January 8, 2024 Ryan Stillwater

Ryan Stillwater

A few years ago, I was the new development director in a new town for a regional nonprofit organization, attempting to wrap my mind around a new area of human services: domestic violence.

We were preparing for our annual banquet, where I would be presenting an overview of our mission. I chose to share a story about someone close to me who was a survivor of domestic violence.

Our executive director was a little unsure about sharing a story—after all, shouldn’t people know just how prevalent domestic violence is in our community? Won’t they be shocked and forever impacted by the stats she would be presenting? The possibility of the collective eyes of the room glazing over was unlikely.

At the end of the event, we were sitting together after all the attendees departed.

“It really is about the stories,” she confessed.

It’s hard to wrap our minds around millions of people in need, so we don’t. This is what the research in “Psychic Numbing” has shown: the more people in need, the less we care.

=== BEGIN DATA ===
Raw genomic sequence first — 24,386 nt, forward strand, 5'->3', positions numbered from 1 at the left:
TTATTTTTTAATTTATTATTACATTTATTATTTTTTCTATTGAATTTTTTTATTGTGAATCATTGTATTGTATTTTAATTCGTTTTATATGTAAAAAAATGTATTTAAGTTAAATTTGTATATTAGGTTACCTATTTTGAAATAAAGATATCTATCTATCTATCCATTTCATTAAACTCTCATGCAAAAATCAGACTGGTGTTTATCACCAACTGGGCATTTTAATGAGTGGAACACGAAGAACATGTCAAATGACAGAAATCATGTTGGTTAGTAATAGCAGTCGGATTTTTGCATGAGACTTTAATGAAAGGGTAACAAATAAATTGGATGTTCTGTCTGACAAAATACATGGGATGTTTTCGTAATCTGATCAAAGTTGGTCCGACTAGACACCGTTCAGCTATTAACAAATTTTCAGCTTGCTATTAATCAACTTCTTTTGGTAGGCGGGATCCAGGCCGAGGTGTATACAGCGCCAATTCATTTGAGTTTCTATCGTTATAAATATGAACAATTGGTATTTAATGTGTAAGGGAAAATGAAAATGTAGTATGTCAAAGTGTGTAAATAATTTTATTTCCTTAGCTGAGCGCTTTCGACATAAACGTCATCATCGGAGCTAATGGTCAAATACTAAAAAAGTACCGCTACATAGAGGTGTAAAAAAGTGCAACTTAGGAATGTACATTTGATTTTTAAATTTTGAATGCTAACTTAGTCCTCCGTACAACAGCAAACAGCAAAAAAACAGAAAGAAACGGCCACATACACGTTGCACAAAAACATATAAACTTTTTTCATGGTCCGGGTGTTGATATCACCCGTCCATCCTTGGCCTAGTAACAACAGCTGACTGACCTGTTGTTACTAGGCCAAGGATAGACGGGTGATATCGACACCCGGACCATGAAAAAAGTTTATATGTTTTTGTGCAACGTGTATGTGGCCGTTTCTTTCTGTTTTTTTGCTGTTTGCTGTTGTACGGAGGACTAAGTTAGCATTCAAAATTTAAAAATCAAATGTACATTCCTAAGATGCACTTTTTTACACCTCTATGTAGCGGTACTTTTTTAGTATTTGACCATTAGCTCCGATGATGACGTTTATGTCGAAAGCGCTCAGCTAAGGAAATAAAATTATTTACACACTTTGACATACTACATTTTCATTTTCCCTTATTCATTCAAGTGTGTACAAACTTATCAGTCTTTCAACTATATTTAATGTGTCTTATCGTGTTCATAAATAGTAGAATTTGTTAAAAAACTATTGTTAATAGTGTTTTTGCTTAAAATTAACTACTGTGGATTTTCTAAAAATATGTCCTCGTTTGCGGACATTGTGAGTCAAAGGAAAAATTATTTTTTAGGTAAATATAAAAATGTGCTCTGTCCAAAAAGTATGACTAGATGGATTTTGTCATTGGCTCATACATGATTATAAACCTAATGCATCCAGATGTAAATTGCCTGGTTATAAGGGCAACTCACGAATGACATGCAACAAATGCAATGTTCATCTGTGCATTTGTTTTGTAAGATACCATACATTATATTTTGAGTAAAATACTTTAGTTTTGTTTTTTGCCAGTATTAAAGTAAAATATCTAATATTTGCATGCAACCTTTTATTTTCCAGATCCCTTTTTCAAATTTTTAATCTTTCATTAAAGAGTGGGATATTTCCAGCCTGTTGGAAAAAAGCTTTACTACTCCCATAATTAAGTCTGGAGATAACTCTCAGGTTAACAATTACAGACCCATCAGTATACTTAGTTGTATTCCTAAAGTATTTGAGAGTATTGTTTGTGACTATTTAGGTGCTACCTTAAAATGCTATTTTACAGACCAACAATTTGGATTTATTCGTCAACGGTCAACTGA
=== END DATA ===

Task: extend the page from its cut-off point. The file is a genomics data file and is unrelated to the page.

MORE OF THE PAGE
With many organizations experiencing a normalization to pre-pandemic levels of giving, it’s more important to get back to the basics—not of fundraising, per se, but of human nature.

  • We’re busy, but also compassionate.
  • We’re aware our checking account balance is getting pretty low, but we know that every little bit really does make a difference.
  • We’ve got enough on our plate, and yet somehow, doing something selfless for someone else seems to make the plate bigger.

Many of you reading this have worked in your industry for a long time, but I bet you remember someone’s story from 10 years ago, not the annual report. I bet you remember someone’s face, their tears soaking your shirt.

Share those stories. Share how it made you feel.

And those reading your stories will respond. It’s human nature.

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